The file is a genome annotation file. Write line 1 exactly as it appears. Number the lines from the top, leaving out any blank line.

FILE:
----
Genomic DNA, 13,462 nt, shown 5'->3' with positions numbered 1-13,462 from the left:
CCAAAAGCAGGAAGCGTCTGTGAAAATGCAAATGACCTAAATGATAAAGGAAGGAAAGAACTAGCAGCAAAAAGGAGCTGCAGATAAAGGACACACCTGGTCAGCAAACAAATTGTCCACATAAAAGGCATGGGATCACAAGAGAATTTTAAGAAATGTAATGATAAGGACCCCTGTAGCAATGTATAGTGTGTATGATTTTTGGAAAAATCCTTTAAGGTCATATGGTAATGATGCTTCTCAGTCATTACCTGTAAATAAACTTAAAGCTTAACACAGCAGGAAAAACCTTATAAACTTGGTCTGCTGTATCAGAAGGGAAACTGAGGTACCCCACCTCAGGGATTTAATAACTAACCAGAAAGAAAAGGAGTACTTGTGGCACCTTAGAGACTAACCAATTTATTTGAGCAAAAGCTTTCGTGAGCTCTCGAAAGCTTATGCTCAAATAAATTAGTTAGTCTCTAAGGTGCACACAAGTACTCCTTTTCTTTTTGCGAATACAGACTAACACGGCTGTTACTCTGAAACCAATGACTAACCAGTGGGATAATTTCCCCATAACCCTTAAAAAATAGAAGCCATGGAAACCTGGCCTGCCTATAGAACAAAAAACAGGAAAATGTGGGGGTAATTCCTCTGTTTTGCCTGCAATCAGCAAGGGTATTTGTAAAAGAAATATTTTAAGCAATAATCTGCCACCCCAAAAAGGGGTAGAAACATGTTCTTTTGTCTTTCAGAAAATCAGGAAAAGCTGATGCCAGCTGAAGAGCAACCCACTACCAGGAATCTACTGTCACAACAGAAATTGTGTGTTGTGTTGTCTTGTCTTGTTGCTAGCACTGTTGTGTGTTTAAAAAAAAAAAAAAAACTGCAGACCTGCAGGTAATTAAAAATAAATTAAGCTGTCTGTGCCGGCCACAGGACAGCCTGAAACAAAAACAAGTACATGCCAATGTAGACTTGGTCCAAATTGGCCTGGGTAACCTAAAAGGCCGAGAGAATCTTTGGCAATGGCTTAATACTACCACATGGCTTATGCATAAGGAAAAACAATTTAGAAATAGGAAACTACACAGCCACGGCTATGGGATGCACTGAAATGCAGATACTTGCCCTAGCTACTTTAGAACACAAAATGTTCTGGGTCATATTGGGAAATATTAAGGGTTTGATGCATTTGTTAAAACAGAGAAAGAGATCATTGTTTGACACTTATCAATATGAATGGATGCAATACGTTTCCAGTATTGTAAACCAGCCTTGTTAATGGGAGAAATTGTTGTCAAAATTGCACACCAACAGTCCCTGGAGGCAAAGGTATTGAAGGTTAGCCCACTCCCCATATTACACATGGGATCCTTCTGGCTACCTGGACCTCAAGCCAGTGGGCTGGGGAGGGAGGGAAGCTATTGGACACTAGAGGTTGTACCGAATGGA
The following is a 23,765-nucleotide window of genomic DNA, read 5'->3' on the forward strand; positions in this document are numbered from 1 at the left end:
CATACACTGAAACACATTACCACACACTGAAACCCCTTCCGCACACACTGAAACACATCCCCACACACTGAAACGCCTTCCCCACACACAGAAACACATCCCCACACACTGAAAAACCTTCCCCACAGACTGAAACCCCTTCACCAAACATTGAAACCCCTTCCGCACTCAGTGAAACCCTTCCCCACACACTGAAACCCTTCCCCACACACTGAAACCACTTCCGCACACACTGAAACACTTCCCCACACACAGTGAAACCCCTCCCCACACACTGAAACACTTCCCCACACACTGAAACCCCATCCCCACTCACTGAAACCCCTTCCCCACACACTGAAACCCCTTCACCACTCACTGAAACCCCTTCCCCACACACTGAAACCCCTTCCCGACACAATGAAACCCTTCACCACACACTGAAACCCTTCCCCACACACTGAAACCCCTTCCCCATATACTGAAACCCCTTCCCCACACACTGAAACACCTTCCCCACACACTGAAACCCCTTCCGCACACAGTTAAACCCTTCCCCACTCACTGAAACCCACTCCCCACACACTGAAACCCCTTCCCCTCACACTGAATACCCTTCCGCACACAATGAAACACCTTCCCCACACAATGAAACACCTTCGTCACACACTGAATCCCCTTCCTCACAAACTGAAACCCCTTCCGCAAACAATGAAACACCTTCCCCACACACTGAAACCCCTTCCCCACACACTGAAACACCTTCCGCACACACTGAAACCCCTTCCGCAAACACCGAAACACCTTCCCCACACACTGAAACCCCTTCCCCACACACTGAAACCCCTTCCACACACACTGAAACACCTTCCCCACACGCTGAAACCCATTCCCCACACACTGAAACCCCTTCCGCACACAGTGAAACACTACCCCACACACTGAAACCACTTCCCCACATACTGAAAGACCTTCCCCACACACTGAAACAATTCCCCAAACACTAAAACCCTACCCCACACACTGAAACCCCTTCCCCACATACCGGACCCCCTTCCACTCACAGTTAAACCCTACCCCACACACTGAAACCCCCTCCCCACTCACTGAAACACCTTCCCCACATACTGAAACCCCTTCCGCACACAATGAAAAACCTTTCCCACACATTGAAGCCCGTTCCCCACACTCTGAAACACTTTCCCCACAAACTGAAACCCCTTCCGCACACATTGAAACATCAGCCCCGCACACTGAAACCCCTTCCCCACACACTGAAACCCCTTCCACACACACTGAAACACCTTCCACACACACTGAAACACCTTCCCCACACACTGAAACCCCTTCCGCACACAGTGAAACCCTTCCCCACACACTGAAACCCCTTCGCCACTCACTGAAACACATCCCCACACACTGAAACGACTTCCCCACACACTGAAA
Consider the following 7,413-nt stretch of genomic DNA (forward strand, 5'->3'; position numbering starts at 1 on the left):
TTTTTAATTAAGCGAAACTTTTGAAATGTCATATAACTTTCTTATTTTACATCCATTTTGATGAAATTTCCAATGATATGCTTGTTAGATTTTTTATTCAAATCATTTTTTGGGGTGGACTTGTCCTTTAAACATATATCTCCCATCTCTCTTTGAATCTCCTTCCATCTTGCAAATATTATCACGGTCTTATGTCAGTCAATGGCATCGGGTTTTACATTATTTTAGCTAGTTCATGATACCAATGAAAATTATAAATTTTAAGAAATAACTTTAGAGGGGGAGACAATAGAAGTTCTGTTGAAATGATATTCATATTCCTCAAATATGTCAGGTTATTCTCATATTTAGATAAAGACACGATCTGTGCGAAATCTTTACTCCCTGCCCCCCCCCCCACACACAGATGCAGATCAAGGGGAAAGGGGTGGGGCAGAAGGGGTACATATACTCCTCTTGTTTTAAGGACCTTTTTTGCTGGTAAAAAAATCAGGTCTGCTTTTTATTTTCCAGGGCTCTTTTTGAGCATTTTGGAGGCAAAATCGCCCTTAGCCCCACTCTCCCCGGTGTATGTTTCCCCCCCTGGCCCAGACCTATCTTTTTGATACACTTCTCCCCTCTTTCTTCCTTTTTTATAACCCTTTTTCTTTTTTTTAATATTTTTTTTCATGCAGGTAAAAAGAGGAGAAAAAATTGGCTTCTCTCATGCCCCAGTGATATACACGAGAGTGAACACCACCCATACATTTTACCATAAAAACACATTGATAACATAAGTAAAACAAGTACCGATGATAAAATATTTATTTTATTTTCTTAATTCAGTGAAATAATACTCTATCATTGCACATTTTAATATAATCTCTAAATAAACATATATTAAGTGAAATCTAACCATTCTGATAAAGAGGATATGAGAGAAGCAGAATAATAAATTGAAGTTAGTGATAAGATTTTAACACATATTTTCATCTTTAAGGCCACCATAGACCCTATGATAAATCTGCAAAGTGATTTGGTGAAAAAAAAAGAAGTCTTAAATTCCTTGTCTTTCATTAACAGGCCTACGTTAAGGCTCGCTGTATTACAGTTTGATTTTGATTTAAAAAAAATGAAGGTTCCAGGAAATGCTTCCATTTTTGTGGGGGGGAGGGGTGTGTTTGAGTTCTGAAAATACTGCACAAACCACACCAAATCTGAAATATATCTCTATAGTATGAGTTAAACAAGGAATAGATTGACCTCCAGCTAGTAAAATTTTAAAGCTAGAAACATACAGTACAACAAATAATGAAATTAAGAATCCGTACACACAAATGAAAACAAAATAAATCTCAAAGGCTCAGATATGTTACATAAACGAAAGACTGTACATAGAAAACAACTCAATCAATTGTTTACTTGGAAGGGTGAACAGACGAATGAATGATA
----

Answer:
Genomic DNA, 13,462 nt, shown 5'->3' with positions numbered 1-13,462 from the left: